Lottery scammers often use this technique on the elderly. In scam and phishing emails , scammers will often copy an actual company website to make their offer seem legitimate. However, some elderly scams via phone, email, or web can be sophisticated and look like duplicates of real government bodies, businesses, or professional sites. Due to that confusion, use the following additional tips to determine cons from actual companies! Assume that any unusual calls you receive might not be what they sound like.

Even if the caller says they are from an official organization, ask for a call back number and verify it is correct online. Do not trust a phone number just because it appears in caller ID, as scammers can use caller ID spoofing to cause fake numbers to look like they are from a genuine organization. You will never be asked to pay a fee for a legitimate prize.

If you receive a call about an award of winnings, ask for follow-up in writing and check the fine-print and websites associated with the prize. Links in emails or on websites are called hyperlinks, and they can say a word or location different than the actual web address or URL. Watch out for web pages that impersonate legitimate sites — government sites end in. You should also share your experience and report any fraud or suspected fraud to the FTC :. Luka Arežina Co-Founder of Data Prot has this to say:.

Statistics show that by March , more than 14 billion data records have either been lost or stolen online, which is even more reason to be extremely cautious online. One of the most common ways for hackers to access your data online is through public WiFi networks. A lot of free networks have deficient safety, which makes them ideal for different types of breaches.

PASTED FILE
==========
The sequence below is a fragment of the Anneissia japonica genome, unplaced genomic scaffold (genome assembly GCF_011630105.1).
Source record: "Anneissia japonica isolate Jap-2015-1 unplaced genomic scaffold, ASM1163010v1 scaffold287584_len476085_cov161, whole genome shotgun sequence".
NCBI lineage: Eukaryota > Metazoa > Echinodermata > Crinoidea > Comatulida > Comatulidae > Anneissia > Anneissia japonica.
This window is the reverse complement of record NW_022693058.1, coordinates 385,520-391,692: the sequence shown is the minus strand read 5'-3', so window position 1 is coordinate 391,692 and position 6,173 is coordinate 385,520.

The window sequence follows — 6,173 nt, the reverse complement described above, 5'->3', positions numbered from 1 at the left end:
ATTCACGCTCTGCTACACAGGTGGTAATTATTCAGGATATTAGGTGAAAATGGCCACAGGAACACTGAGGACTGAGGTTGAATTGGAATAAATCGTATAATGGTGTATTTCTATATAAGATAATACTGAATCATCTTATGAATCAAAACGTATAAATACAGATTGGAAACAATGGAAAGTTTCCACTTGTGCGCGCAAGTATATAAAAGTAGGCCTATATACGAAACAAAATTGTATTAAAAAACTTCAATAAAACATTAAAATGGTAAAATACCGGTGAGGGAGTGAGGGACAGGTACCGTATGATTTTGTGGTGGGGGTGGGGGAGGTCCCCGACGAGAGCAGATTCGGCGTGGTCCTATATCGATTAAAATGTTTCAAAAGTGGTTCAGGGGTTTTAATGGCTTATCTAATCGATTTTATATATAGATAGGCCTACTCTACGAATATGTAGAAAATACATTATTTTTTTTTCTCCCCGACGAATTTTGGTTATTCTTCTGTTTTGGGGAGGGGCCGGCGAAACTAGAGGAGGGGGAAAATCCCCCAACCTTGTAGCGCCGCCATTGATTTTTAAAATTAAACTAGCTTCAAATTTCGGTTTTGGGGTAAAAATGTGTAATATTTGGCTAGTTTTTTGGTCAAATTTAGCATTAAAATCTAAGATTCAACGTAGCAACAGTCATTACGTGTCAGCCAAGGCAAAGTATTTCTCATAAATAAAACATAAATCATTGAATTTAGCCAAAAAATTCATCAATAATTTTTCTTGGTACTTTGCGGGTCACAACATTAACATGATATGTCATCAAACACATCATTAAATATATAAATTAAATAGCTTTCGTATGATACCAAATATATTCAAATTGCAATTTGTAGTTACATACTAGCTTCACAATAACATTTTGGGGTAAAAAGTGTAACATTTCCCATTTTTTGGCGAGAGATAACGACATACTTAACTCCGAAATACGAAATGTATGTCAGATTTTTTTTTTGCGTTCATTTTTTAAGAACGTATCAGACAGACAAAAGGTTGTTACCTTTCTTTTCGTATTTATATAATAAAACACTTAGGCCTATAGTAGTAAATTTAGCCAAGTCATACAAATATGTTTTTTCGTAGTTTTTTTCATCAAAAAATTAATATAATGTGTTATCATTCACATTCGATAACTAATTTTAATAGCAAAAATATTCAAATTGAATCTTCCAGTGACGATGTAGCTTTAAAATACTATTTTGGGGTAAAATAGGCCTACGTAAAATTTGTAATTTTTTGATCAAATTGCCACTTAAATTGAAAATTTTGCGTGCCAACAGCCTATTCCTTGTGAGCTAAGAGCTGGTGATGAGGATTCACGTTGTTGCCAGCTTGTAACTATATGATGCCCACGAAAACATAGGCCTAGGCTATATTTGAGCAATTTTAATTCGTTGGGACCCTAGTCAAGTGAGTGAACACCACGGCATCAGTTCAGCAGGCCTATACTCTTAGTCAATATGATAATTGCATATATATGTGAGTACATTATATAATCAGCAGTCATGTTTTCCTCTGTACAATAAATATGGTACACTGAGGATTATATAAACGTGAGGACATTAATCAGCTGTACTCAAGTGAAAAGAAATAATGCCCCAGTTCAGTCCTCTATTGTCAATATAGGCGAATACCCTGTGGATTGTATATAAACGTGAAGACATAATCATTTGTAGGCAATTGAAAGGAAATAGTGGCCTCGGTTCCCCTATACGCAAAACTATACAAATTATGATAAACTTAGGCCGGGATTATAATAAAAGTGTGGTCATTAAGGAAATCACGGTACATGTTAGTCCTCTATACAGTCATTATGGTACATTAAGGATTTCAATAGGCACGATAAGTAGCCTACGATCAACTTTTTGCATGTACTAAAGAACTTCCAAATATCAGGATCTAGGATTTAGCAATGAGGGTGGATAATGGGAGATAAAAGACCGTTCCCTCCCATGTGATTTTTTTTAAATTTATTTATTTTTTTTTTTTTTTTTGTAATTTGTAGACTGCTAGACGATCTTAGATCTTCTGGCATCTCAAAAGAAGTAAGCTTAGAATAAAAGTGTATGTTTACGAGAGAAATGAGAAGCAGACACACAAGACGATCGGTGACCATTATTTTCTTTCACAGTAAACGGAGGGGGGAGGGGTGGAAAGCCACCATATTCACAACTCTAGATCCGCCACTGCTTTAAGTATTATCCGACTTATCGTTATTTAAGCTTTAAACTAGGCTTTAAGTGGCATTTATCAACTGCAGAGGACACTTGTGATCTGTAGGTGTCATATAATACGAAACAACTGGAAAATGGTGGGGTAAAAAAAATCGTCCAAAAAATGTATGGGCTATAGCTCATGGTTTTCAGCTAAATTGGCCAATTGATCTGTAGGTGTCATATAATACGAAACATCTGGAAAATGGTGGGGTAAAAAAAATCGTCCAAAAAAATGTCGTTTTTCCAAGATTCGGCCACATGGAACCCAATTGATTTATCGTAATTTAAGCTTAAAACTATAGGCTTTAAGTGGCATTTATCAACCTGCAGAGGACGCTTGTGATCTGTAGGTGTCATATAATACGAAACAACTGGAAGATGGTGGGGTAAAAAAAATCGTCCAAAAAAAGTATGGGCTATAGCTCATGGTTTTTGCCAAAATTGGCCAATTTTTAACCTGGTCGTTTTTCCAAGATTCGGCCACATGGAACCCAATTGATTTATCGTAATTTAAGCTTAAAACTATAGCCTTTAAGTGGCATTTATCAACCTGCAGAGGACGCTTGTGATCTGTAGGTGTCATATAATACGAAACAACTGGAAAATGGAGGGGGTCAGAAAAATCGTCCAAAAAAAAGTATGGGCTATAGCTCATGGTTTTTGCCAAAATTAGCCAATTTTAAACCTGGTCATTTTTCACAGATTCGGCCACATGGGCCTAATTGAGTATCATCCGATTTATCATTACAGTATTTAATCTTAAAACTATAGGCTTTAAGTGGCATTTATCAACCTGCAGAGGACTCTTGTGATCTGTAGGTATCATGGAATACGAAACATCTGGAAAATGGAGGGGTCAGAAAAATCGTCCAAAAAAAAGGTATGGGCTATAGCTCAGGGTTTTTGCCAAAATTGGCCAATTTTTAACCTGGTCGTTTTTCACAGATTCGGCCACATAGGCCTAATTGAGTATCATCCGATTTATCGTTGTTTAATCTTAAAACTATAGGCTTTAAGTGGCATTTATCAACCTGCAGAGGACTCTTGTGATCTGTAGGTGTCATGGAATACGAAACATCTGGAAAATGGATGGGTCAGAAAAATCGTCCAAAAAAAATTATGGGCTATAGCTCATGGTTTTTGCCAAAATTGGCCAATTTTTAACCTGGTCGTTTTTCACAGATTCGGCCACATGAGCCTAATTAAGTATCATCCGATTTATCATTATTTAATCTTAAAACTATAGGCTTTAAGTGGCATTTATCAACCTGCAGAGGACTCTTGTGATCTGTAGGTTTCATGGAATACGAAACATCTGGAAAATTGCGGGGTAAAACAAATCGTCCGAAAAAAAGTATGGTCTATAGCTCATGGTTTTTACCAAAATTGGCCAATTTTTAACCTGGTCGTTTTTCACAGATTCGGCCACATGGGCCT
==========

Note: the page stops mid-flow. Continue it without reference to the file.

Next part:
This means avoid online purchases or any type of activities that will expose your credit card number, passport, and ID information, or sensitive passwords.

You should also heed these tips:. This can also impact your credit and risk identity theft. When you receive a suspected or suspicious phone call, immediately hang up the phone or do not reply. Report internet scams, phone scams, or suspected scams, mainly when they result in financial loss. Scammers also know that seniors are more vulnerable during this time of loneliness, which means seniors have a huge gap that they are willing to sacrifice in order to get some spice back in their life.

A study that was performed by the FBI recently, concluded that people who were born in the era of pres are much more trusting than our current generations. This means that seniors are much more likely to trust someone like a scammer, thus giving the scammer a much higher chance of a successful scam versus targeting the younger generation. While some seniors report scams , the vast majority do not.